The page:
Networking is not something that can be underestimated in today’s business world. The old adage rings true – it’s not what you know, but who you know that often helps you get to where you need to be business-wise.

I met recently with Ms Suzi Dafnis, the founder of Pow Wow Events and the national general manager of the Australian Business Women’s Network (ABN), to get a female perspective on what makes a good networker. 

Let’s get personal

Dafnis says the ABN is a networker’s paradise – it gives women a community of peers, access to role models, business training and mentoring, an invaluable resource for any businesswoman. They have introduced initiatives that promote their understanding of the pressures faced by women in SMEs, such as a pay-as-you-go membership and their new Advocacy program.

“We all know business is personal,” she says, “but with over one million SMEs in Australia today, business can sometimes feel very impersonal. Trends including lifestyle choices, outsourcing and technology that lets us work from anywhere, anytime have made it easier to start up your own business. But where do you turn for inspiration? Support? Encouragement? The chance to be a part of a community of women sharing the same journey?”

Practice makes perfect

Some people are natural-born networkers. For others, networking is a skill to be learned. For all, networking is an art form that must be mastered. For the naturally shy among you, this can often prove a daunting task. Be prepared to have to deal with business cards being shoved in your face and plenty of pushy people. The secret is learning to have confidence in your own judgement, and learning to trust your gut feeling about people.

Like any business skill, networking is something that you have to train yourself in. As they say, practice makes perfect!

It comes back to the Japanese concept of kaizen – that is, continuous improvement. And believe me, there is always room for improvement. If you feel you need to (or even if you don’t!), read books about networking, do workshops (this is the case of killing two birds with one stone), and just put yourself out there. As someone once said, the day you fail is the day you stop trying.

Quality, not quantity

Less can indeed be more when it comes to networking. A few quality contacts, contacts who you respect and admire and who will pull through for you with pearls of wisdom when they’re most needed are worth a lot more than a confetti of business cards to whose names you could not match faces if your life depended on it.

Dafnis firmly believes that a few good conversations and meaningful relationships that will last are more important than a lot of lightweight contacts.

“I learned to really take care of the relationships that are important to me,” she says. “I don’t usually network for the short term but look to build relationships with people I like, trust and want to do business with.”

Relationships here are key – when you need to call someone for advice then it’s too late to begin a relationship – you need to invest earlier.

Support network

It is no secret that if you surround yourself with good people, you are sure to be inspired by them, and even better, to pick up their good business habits.

“I am inspired by every entrepreneurial woman that I meet,” says Dafnis. “There is a spark and a spirit that I see when there is faith in creating something out of nothing. It’s that glimmer that I want to support and nurture and that’s why I do what I do.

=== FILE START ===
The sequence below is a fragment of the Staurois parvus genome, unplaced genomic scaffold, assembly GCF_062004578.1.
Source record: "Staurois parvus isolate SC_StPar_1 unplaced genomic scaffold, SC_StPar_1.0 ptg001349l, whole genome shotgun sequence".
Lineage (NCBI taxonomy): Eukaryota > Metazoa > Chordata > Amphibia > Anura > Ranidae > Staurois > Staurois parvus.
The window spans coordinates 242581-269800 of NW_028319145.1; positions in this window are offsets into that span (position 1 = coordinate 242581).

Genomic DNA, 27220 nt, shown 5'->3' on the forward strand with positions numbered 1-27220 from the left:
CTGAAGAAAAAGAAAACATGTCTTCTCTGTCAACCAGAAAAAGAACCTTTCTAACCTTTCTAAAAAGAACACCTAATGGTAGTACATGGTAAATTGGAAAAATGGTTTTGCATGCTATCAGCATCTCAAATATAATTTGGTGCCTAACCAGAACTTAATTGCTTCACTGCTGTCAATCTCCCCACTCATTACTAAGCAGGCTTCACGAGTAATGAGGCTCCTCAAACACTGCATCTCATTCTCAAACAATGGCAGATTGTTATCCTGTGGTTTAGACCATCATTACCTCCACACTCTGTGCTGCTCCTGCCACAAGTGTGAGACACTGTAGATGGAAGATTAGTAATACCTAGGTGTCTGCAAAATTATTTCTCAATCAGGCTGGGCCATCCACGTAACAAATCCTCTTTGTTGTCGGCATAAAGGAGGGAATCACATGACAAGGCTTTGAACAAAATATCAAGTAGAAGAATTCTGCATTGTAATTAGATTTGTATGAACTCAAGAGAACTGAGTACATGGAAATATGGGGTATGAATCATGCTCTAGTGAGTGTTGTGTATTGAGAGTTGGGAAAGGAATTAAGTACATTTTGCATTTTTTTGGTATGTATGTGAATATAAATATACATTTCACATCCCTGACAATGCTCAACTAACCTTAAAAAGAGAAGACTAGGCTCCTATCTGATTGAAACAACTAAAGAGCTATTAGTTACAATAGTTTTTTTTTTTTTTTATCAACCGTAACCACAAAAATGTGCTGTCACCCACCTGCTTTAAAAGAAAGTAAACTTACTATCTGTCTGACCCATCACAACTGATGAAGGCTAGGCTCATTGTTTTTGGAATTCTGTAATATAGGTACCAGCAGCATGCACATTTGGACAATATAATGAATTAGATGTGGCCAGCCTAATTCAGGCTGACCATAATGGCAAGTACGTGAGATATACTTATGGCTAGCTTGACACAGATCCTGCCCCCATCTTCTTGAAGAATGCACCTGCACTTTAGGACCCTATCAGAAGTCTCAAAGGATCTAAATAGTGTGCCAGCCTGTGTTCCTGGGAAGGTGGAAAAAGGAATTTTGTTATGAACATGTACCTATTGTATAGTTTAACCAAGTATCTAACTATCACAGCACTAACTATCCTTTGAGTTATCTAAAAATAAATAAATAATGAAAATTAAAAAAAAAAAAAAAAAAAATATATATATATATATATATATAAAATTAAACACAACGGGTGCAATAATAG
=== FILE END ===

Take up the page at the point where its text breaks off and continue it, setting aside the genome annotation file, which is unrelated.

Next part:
My advice is to surround yourself with the people who will help you grow, both professionally and personally. Find out what you need to learn and who can help you learn it – identify your own weaknesses and inexperience, and then network with people who count these traits as their strengths.

Role models are key here – they give you something to reach for, to aspire to. Dafnis’ own role model is Madonna.

“Even though she’s not a traditional type of businesswoman, she’s certainly one of the most accomplished in her industry, and in the world,” she says. “She continues to reinvent herself, to expand herself and who she is in the world; she’s a great role model (for) speaking out, taking risks. Whether you agree with her or not, she’s certainly very visible in everything that she does. She’s is a great example of being bold and really going for getting what you want. I also feel she is using her wealth well, making a contribution back to people less fortunate.”

Meet the mentor

Mentors come in many shapes and sizes, along with many strategies and suppositions. Some mentor relationships are formal, with regular face-to-face meetings, strategic planning and accountability measures, others will be informal, a simple pep talk over a coffee, or someone you can use as a sounding board over dinner. Different relationships work for different people at different stages in both their lives and careers – what works for you now might not suit you in a year’s time. Keep your mind open, and be prepared to try different mentors and methods until you find the one that best suits you and your business needs.

Dafnis is a “big believer in mentoring”, which comes as little surprise considering that the ABS is a mentor-based concept.

“It’s a secret weapon that not enough business owners take advantage of and helps build a solid foundation for business to grow,” says Dafnis of mentoring. “My mentors generously guided me, trained me, and helped me focus. They also opened up their networks to me. Having someone with more experience show an interest in me and my business encouraged me and gave me confidence.”

Mentoring is networking, in the purest sense of the concept.

Dafnis points out that mentoring isn’t always accessible to women, especially if they are not in big cities. This is why she developed an online system.

“It’s not easy doing it alone,” she says. “The ABN’s mentoring program, MentorNet, helps women transform their business and sometimes, themselves.”